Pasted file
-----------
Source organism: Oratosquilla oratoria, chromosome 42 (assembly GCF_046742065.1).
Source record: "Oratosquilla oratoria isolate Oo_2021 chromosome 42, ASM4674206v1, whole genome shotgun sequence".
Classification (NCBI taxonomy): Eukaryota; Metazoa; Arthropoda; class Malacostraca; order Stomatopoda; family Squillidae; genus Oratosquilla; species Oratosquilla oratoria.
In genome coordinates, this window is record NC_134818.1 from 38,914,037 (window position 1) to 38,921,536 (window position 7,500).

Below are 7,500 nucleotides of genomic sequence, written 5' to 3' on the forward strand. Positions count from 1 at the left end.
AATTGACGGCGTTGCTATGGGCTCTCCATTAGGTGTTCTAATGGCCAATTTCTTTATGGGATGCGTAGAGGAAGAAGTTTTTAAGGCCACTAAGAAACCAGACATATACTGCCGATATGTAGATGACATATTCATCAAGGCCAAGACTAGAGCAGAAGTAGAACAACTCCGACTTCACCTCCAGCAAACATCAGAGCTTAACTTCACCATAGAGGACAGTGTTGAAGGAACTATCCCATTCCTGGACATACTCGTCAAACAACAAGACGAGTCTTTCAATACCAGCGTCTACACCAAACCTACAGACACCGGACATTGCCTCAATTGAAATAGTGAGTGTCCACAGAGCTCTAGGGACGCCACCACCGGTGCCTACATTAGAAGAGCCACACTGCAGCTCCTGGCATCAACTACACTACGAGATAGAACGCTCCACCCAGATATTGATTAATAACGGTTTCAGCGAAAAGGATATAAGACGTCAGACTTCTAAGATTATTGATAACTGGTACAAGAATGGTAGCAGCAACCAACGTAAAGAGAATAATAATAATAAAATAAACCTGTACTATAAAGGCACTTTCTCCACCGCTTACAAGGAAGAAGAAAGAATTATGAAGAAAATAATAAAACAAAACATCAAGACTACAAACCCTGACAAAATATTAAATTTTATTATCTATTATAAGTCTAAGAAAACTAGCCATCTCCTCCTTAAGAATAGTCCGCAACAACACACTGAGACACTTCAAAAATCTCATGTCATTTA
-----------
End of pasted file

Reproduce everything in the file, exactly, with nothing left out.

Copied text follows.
Source organism: Oratosquilla oratoria, chromosome 42 (assembly GCF_046742065.1).
Source record: "Oratosquilla oratoria isolate Oo_2021 chromosome 42, ASM4674206v1, whole genome shotgun sequence".
Classification (NCBI taxonomy): Eukaryota; Metazoa; Arthropoda; class Malacostraca; order Stomatopoda; family Squillidae; genus Oratosquilla; species Oratosquilla oratoria.
In genome coordinates, this window is record NC_134818.1 from 38,914,037 (window position 1) to 38,921,536 (window position 7,500).

Below are 7,500 nucleotides of genomic sequence, written 5' to 3' on the forward strand. Positions count from 1 at the left end.
AATTGACGGCGTTGCTATGGGCTCTCCATTAGGTGTTCTAATGGCCAATTTCTTTATGGGATGCGTAGAGGAAGAAGTTTTTAAGGCCACTAAGAAACCAGACATATACTGCCGATATGTAGATGACATATTCATCAAGGCCAAGACTAGAGCAGAAGTAGAACAACTCCGACTTCACCTCCAGCAAACATCAGAGCTTAACTTCACCATAGAGGACAGTGTTGAAGGAACTATCCCATTCCTGGACATACTCGTCAAACAACAAGACGAGTCTTTCAATACCAGCGTCTACACCAAACCTACAGACACCGGACATTGCCTCAATTGAAATAGTGAGTGTCCACAGAGCTCTAGGGACGCCACCACCGGTGCCTACATTAGAAGAGCCACACTGCAGCTCCTGGCATCAACTACACTACGAGATAGAACGCTCCACCCAGATATTGATTAATAACGGTTTCAGCGAAAAGGATATAAGACGTCAGACTTCTAAGATTATTGATAACTGGTACAAGAATGGTAGCAGCAACCAACGTAAAGAGAATAATAATAATAAAATAAACCTGTACTATAAAGGCACTTTCTCCACCGCTTACAAGGAAGAAGAAAGAATTATGAAGAAAATAATAAAACAAAACATCAAGACTACAAACCCTGACAAAATATTAAATTTTATTATCTATTATAAGTCTAAGAAAACTAGCCATCTCCTCCTTAAGAATAGTCCGCAACAACACACTGAGACACTTCAAAAATCTCATGTCATTTA